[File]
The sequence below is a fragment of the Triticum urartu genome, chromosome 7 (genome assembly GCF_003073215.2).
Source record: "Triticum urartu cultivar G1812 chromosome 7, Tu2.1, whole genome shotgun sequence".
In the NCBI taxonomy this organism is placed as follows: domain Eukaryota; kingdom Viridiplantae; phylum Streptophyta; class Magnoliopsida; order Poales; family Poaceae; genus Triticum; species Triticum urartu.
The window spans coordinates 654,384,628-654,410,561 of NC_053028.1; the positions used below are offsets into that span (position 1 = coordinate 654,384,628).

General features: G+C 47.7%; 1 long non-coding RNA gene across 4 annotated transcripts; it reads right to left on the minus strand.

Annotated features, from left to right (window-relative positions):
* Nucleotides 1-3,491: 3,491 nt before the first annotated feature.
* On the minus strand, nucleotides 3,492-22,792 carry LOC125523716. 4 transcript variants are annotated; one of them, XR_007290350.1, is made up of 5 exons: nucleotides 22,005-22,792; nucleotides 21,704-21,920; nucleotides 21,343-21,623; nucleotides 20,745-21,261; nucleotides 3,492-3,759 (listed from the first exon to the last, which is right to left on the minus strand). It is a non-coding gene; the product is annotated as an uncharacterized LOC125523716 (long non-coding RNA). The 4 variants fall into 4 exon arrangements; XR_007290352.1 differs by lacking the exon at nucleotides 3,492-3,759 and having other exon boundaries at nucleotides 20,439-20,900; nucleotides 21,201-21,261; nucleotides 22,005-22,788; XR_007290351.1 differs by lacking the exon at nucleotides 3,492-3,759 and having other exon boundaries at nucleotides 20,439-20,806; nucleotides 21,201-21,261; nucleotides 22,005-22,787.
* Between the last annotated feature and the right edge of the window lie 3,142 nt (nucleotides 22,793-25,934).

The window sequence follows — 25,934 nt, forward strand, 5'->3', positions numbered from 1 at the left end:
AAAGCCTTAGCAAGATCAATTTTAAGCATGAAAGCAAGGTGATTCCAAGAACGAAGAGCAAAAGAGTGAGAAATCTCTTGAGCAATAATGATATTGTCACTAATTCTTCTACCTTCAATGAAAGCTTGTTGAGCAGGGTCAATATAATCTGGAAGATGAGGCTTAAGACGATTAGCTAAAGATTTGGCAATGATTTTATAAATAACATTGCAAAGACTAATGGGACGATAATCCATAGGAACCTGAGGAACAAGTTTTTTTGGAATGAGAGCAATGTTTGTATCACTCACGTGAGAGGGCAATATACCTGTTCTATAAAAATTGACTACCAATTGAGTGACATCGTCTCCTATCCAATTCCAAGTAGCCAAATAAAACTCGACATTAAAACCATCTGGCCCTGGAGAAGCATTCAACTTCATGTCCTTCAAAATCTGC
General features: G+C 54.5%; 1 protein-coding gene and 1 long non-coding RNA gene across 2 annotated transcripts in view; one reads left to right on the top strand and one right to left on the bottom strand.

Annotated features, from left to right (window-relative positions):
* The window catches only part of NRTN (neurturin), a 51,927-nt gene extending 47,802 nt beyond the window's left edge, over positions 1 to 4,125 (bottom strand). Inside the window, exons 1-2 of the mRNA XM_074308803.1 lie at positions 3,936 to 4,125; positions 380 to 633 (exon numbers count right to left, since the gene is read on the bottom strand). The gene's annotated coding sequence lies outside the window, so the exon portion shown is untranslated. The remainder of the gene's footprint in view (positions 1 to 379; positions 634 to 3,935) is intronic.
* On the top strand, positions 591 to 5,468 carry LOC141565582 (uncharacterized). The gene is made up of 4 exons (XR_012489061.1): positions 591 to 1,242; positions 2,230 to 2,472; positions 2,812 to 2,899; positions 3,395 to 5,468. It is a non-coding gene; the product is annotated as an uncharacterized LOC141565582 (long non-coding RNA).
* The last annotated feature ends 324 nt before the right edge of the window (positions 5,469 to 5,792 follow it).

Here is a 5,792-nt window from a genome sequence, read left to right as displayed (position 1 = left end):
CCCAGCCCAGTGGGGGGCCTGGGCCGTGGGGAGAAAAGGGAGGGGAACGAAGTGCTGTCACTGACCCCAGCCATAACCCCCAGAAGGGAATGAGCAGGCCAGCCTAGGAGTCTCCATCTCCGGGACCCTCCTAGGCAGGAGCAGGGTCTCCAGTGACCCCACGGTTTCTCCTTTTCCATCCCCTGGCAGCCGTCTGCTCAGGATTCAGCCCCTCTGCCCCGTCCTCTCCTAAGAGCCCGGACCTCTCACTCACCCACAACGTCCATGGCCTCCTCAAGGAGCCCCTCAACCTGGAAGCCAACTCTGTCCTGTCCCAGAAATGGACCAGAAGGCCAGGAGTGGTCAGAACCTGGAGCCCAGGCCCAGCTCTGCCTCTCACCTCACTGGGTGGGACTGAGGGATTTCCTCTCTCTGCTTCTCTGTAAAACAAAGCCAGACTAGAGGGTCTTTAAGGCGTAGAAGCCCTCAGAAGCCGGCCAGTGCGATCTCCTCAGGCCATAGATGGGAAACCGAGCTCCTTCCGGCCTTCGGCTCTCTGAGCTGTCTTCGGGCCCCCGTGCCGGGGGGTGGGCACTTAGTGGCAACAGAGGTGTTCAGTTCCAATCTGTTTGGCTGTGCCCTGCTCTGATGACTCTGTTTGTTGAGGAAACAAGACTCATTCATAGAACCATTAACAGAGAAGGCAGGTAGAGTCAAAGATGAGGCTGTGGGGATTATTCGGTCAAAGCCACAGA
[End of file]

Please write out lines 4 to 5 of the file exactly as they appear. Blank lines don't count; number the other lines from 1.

The window spans coordinates 654,384,628-654,410,561 of NC_053028.1; the positions used below are offsets into that span (position 1 = coordinate 654,384,628).

General features: G+C 47.7%; 1 long non-coding RNA gene across 4 annotated transcripts; it reads right to left on the minus strand.